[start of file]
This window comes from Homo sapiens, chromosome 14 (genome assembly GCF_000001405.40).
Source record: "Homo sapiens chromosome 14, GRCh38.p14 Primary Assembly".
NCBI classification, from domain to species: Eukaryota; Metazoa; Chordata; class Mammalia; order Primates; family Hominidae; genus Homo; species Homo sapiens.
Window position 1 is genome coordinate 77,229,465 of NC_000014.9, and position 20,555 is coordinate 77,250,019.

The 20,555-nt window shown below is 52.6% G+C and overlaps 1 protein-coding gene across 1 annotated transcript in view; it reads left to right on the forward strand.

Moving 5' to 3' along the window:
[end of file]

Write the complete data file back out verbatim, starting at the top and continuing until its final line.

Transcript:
This window comes from Homo sapiens, chromosome 14 (genome assembly GCF_000001405.40).
Source record: "Homo sapiens chromosome 14, GRCh38.p14 Primary Assembly".
NCBI classification, from domain to species: Eukaryota; Metazoa; Chordata; class Mammalia; order Primates; family Hominidae; genus Homo; species Homo sapiens.
Window position 1 is genome coordinate 77,229,465 of NC_000014.9, and position 20,555 is coordinate 77,250,019.

The 20,555-nt window shown below is 52.6% G+C and overlaps 1 protein-coding gene across 1 annotated transcript in view; it reads left to right on the forward strand.

Moving 5' to 3' along the window: